Top Ten Maritime News Stories 30/06/2016

Seacurus Daily: Top Ten Maritime News Stories 30/06/2016
1. Industry Tries to Calm Nerves
The UK decision to exit the EU is expected to have little direct impact on the containership sector, as the country handles only 1.4 percent of global container volumes. The country’s market share in terms of port throughput had been in steady decline for over a decade, down from 3 percent in 2000 to a low of only 1.2 percent in 2013. The UK’s share of European container throughput has declined over the same period from 13.9% in 2000 to 8.9% to 2015.

2 Sunken Wreck Raised
The bow of the sunken freighter Flinterstar that sank in October 2015 off the coast of Zeebrugge was successfully lifted after weeks of preparation, DEME Group said. In April Dutch shipping company Flinterstar III BV, the owner of the 9,000 dwt vessel that sank after colliding with an LNG tanker, signed a contract with a consortium of Belgian salvage companies headed by SCALDIS, a joint venture of DEME, Jan De Nul and Herbosch-Kiere, to remove the wreck.
3. Plans for SE Asia Storage
Oil traders plan to fill storage tanks and ships with crude in the third quarter to ride out a low demand season in Asia, hoping to cash out in the fourth quarter when prices rise. At least two trading houses have chartered supertankers to store crude off Singapore, taking advantage of lower freight rates and spot crude prices. More oil is expected to head into regional tanks ahead of the September to November refinery maintenance season.
4. Plans for Remote Ships First
Rolls Royce is testing how much human interaction should be required to operate new plans for "ghost ships". However, it believes that a hybrid of land-based RC and computerized sailing is the best option – so seafarers of a sort will be needed. Rolls Royce stated a crew will sometimes be required. That includes different stages of a cargo ship’s journey such as docking. However, the company suggested that sensors and satellite communications would be helpful.
5. Insider Trading Further Fall-out
Hanjin Shipping’s ex-chairwoman Choi Eun-young has been summoned again by the Seoul Southern District Prosecutors’ Office on suspicion of illegal insider trading. Choi is accused of selling Hanjin Shipping stocks in April, just before the Korean line announced it would undergo a creditor-led debt restructuring. The charges accuse Choi of violating Korea’s Financial Investment Services and Capital Markets Act.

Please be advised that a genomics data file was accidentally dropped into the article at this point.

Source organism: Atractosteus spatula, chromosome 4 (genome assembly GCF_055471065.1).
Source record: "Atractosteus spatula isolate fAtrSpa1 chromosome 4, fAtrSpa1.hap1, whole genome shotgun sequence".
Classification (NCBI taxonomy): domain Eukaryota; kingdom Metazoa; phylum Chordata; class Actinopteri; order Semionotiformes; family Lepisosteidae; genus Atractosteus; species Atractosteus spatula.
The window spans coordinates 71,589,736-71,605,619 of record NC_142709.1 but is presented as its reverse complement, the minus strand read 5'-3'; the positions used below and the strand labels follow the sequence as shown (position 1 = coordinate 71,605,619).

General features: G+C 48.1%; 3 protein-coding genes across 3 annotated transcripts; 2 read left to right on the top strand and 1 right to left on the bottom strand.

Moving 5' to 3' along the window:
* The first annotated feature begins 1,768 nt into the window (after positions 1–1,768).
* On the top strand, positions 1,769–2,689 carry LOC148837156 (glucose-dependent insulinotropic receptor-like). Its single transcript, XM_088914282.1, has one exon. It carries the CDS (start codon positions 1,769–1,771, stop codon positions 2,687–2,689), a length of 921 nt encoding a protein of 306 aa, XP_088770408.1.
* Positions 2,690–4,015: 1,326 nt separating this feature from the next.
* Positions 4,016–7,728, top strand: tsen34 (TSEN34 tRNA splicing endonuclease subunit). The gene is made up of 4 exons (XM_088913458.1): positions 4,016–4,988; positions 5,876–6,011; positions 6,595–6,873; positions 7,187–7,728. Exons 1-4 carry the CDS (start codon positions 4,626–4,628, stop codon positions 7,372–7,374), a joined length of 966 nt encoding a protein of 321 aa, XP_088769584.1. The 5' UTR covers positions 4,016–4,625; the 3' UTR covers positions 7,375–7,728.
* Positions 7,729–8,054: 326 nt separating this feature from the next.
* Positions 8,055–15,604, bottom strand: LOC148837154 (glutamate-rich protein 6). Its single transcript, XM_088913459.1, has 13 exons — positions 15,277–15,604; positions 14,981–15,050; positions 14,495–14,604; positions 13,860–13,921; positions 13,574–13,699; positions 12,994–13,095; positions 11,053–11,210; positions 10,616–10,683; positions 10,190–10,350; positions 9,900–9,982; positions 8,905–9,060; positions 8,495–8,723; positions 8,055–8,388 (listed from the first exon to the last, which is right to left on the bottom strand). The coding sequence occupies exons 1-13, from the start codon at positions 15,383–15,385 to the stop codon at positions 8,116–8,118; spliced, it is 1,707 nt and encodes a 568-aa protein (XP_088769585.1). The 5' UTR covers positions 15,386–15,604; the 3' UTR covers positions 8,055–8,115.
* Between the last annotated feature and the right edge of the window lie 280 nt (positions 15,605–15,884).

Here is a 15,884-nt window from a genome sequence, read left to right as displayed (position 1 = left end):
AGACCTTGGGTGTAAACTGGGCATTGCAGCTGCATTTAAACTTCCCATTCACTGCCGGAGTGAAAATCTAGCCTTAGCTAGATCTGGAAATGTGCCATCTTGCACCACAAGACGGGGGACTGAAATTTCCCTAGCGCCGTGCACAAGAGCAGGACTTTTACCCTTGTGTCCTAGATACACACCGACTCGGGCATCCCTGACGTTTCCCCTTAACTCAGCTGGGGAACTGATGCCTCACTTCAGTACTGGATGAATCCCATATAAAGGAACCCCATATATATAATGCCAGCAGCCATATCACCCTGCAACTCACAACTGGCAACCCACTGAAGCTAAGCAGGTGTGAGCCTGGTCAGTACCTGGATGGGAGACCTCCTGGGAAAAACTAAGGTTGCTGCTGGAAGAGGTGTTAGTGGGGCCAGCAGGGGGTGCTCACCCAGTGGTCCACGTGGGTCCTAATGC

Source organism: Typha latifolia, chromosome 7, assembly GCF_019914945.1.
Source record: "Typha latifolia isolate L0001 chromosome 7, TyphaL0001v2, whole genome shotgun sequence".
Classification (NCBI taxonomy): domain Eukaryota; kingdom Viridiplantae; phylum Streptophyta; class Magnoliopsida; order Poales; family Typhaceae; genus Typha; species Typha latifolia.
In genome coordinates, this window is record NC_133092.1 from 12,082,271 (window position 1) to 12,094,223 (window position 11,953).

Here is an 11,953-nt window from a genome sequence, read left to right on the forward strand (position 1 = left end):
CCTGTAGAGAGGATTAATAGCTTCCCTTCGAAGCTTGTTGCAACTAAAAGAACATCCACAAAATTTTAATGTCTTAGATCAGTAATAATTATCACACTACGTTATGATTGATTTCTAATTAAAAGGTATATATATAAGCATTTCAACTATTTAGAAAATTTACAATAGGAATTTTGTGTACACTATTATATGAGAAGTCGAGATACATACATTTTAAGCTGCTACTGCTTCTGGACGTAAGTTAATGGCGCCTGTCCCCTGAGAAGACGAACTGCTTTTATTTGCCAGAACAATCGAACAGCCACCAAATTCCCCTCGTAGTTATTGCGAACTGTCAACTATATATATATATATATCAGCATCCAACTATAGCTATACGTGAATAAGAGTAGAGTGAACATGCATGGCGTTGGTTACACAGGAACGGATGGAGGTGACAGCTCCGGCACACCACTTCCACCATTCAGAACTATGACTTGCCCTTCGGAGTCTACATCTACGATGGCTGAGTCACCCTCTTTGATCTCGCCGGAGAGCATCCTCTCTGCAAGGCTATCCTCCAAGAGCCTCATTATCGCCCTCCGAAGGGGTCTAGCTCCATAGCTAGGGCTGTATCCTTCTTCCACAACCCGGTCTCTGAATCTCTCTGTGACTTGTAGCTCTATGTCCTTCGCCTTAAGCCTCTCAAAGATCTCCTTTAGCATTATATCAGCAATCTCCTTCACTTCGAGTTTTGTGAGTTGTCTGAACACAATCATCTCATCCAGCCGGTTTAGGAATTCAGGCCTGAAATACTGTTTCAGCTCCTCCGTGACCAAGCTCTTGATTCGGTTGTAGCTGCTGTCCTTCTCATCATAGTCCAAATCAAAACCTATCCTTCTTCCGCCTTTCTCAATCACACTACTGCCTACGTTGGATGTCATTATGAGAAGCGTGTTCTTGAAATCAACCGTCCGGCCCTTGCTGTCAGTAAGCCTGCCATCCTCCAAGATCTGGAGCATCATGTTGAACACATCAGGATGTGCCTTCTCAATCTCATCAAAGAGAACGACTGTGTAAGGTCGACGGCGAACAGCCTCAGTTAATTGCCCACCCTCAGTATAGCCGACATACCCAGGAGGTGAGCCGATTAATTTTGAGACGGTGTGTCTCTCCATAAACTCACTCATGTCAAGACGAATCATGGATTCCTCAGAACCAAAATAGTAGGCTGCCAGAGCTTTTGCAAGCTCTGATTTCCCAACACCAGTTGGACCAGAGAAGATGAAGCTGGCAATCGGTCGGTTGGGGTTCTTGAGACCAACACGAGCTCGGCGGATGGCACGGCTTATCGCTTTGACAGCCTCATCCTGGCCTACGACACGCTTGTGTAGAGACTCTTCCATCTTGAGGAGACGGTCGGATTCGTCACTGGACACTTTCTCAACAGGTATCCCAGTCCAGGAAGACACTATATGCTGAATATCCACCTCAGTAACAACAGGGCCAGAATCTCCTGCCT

6. IMO to Set New Sulphur Cap
The IMO is expected to decide on the implementation timing of the global 0.5% sulphur content cap for marine fuels in October this year, and the International Bunker Industry Association (IBIA) has outlined the potential implications of the regulation and options for the industry. Under IMO’s Marpol Annex VI regulation, a review is up on 2018 to decide on the enforcement of the global 0.5% sulphur content limit in 2020 or 2025.
7. Warranty Standard Approved
The energy industry’s only Standard for the warranty approval of marine operations is published  by DNV GL. The Standard is the first to deploy a digital solution that provides users with information most relevant to a specific project.
DNV GL Standard DNVGL-ST-N001 Marine operations and marine warranty, documents design and operational requirements for the temporary phases in the development of offshore assets, including transportation by water.
8. Effects of Panama on Bunkers
The total volume of the Panama bunker market has increased in recent years as price levels are becoming increasingly competitive to U.S. bunker hubs like Houston, New Orleans and New York. But what does the new expansion of the canal mean for any shift in maritime shipping mean to the bunker industry? Overall, bunker brokers expect more cargo being transported in all segments and that this cargo will be shipped by fewer vessels than currently.
9. DP Incidents Not Being Recorded
Seventy one accounts of incidents that took place in 2014 on 54 vessels were submitted for the annual Dynamic positioning station keeping incidents: Incidents for 2014 (M 231) report, produced by the International Marine Contractors Association (IMCA). Thruster/propulsion issues proved to be the main cause for DP incidents in 2014 accounting for 36% of such events; followed by computer issues at 18% and power and references both at 13%.
10. NAMEPA Names New Chief
The co-founder and executive director of NAMEPA (North American Marine Environment Protection Association), Carleen Lyden-Kluss, has announced that effective July 1, the chairmanship of the association will pass from founder Clay Maitland, to the American Club’s Joe Hughes. “Clay has been a visionary force in the birth and growth of NAMEPA,” stated Lyden-Kluss, and incoming chairman Hughes has big shoes to fill.

Daily news feed from Seacurus Ltd – providers of MLC crew insurance solutions


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S Jones
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